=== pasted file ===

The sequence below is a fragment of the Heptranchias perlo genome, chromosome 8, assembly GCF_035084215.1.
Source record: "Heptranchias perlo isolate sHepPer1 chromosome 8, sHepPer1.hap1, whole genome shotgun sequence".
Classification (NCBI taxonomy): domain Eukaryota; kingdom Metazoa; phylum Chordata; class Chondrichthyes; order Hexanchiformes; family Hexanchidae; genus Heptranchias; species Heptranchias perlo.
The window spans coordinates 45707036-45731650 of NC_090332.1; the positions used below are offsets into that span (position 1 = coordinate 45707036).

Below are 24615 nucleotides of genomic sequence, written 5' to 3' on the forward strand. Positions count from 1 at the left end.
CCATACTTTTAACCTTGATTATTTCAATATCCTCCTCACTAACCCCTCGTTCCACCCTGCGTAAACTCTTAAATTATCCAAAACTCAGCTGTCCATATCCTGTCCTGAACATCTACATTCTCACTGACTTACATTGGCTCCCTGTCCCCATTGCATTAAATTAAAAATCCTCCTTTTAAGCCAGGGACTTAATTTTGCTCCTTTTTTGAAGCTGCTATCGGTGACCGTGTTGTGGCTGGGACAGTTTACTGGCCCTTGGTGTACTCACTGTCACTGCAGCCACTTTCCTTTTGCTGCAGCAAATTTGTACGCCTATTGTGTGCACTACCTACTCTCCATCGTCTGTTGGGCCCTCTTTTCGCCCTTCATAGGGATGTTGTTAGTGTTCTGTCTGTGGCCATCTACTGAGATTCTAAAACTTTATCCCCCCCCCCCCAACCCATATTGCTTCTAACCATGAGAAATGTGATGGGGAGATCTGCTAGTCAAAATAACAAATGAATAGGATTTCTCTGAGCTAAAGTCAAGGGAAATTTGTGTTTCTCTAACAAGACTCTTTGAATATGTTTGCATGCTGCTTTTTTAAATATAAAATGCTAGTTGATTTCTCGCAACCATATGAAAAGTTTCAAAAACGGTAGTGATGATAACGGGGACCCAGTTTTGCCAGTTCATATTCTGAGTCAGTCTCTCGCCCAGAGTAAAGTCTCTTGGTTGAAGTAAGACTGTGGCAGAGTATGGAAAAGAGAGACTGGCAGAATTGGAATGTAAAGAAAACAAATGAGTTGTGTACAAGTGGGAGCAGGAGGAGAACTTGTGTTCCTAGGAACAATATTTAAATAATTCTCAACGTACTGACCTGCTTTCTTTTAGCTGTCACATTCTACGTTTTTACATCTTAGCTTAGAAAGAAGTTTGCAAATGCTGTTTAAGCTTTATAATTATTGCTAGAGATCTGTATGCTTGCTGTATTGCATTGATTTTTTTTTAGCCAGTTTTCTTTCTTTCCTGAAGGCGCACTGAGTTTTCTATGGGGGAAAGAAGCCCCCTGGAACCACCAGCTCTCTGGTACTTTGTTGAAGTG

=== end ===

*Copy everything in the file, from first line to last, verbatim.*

The sequence below is a fragment of the Heptranchias perlo genome, chromosome 8, assembly GCF_035084215.1.
Source record: "Heptranchias perlo isolate sHepPer1 chromosome 8, sHepPer1.hap1, whole genome shotgun sequence".
Classification (NCBI taxonomy): domain Eukaryota; kingdom Metazoa; phylum Chordata; class Chondrichthyes; order Hexanchiformes; family Hexanchidae; genus Heptranchias; species Heptranchias perlo.
The window spans coordinates 45707036-45731650 of NC_090332.1; the positions used below are offsets into that span (position 1 = coordinate 45707036).

Below are 24615 nucleotides of genomic sequence, written 5' to 3' on the forward strand. Positions count from 1 at the left end.
CCATACTTTTAACCTTGATTATTTCAATATCCTCCTCACTAACCCCTCGTTCCACCCTGCGTAAACTCTTAAATTATCCAAAACTCAGCTGTCCATATCCTGTCCTGAACATCTACATTCTCACTGACTTACATTGGCTCCCTGTCCCCATTGCATTAAATTAAAAATCCTCCTTTTAAGCCAGGGACTTAATTTTGCTCCTTTTTTGAAGCTGCTATCGGTGACCGTGTTGTGGCTGGGACAGTTTACTGGCCCTTGGTGTACTCACTGTCACTGCAGCCACTTTCCTTTTGCTGCAGCAAATTTGTACGCCTATTGTGTGCACTACCTACTCTCCATCGTCTGTTGGGCCCTCTTTTCGCCCTTCATAGGGATGTTGTTAGTGTTCTGTCTGTGGCCATCTACTGAGATTCTAAAACTTTATCCCCCCCCCCCCAACCCATATTGCTTCTAACCATGAGAAATGTGATGGGGAGATCTGCTAGTCAAAATAACAAATGAATAGGATTTCTCTGAGCTAAAGTCAAGGGAAATTTGTGTTTCTCTAACAAGACTCTTTGAATATGTTTGCATGCTGCTTTTTTAAATATAAAATGCTAGTTGATTTCTCGCAACCATATGAAAAGTTTCAAAAACGGTAGTGATGATAACGGGGACCCAGTTTTGCCAGTTCATATTCTGAGTCAGTCTCTCGCCCAGAGTAAAGTCTCTTGGTTGAAGTAAGACTGTGGCAGAGTATGGAAAAGAGAGACTGGCAGAATTGGAATGTAAAGAAAACAAATGAGTTGTGTACAAGTGGGAGCAGGAGGAGAACTTGTGTTCCTAGGAACAATATTTAAATAATTCTCAACGTACTGACCTGCTTTCTTTTAGCTGTCACATTCTACGTTTTTACATCTTAGCTTAGAAAGAAGTTTGCAAATGCTGTTTAAGCTTTATAATTATTGCTAGAGATCTGTATGCTTGCTGTATTGCATTGATTTTTTTTTAGCCAGTTTTCTTTCTTTCCTGAAGGCGCACTGAGTTTTCTATGGGGGAAAGAAGCCCCCTGGAACCACCAGCTCTCTGGTACTTTGTTGAAGTG